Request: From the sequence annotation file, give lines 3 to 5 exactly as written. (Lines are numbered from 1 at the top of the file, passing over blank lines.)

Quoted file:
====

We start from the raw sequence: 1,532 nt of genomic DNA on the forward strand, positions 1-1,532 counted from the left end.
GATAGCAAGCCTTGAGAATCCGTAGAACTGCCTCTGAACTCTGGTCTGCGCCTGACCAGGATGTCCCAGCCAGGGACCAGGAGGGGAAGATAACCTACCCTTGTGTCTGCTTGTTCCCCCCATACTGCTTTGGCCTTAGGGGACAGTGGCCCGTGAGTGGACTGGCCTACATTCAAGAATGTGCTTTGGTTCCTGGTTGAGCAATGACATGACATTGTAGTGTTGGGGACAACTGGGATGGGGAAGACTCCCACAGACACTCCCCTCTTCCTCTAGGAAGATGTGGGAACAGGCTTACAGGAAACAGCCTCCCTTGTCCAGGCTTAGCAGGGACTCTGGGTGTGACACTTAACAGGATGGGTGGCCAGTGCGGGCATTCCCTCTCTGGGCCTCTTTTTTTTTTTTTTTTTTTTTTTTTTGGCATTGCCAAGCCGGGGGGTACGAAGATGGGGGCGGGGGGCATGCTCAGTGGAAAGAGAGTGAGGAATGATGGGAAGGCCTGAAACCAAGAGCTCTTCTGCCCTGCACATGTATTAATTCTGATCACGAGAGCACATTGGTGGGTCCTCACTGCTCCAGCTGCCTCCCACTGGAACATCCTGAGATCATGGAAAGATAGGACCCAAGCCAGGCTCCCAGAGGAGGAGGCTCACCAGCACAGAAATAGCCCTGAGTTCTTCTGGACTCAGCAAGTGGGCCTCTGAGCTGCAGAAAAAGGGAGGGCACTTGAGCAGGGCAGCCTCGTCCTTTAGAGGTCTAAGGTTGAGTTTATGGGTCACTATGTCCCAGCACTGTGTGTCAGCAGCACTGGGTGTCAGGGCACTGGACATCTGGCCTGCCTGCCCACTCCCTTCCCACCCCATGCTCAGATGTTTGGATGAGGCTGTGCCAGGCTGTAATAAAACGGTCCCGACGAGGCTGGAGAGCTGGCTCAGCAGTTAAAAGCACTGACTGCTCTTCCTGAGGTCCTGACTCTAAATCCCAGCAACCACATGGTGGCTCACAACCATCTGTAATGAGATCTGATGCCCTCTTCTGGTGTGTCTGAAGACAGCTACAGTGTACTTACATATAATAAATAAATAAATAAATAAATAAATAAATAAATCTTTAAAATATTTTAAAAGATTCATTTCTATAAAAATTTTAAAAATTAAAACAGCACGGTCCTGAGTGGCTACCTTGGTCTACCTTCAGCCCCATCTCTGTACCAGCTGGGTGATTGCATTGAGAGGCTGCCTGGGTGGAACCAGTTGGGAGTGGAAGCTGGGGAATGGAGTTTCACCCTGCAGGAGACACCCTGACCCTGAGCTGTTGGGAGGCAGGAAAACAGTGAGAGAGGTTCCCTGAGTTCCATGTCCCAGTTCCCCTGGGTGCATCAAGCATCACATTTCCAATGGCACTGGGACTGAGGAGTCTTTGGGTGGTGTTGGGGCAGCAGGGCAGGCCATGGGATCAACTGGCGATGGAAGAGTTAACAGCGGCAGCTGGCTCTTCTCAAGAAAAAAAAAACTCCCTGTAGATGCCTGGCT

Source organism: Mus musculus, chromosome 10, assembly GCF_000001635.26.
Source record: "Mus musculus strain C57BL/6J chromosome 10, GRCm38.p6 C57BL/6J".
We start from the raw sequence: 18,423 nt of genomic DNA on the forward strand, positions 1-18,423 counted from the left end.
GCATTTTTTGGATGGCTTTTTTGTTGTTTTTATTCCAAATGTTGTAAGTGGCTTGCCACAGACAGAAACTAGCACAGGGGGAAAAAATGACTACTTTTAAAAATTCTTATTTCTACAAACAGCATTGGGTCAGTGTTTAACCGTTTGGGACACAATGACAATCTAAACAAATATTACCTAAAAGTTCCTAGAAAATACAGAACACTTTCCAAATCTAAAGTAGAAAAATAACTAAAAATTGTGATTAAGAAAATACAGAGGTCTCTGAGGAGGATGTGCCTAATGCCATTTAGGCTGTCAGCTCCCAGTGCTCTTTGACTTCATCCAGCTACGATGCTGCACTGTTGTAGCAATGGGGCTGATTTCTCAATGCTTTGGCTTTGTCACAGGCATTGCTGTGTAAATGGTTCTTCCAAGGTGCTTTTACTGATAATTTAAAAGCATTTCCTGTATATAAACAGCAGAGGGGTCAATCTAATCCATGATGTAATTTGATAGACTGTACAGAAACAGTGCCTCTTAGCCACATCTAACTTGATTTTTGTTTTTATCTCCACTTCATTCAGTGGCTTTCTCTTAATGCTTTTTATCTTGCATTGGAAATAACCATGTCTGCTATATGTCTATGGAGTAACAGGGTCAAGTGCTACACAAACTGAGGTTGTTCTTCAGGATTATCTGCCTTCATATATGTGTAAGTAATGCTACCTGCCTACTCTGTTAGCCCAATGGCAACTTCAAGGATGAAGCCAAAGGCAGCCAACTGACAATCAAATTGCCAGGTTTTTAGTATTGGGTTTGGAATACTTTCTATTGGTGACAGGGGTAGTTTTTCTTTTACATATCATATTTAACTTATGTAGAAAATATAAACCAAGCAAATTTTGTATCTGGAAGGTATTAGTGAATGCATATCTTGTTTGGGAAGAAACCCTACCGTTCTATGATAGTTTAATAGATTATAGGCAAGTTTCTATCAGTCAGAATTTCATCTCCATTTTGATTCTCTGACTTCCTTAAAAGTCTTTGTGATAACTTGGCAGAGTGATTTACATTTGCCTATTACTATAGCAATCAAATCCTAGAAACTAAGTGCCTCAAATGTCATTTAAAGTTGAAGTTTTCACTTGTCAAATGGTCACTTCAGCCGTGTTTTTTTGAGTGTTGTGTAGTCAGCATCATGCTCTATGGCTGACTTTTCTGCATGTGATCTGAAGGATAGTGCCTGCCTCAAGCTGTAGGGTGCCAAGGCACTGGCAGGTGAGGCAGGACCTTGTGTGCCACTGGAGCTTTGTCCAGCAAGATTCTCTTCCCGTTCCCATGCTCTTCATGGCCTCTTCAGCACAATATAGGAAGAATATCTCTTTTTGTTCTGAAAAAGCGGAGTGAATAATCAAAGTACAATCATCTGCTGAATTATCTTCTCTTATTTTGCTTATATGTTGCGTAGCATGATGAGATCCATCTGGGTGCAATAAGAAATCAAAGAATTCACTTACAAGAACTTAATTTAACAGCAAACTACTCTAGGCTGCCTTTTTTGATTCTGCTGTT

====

Source organism: Mus musculus, chromosome 10, assembly GCF_000001635.26.
Source record: "Mus musculus strain C57BL/6J chromosome 10, GRCm38.p6 C57BL/6J".
We start from the raw sequence: 18,423 nt of genomic DNA on the forward strand, positions 1-18,423 counted from the left end.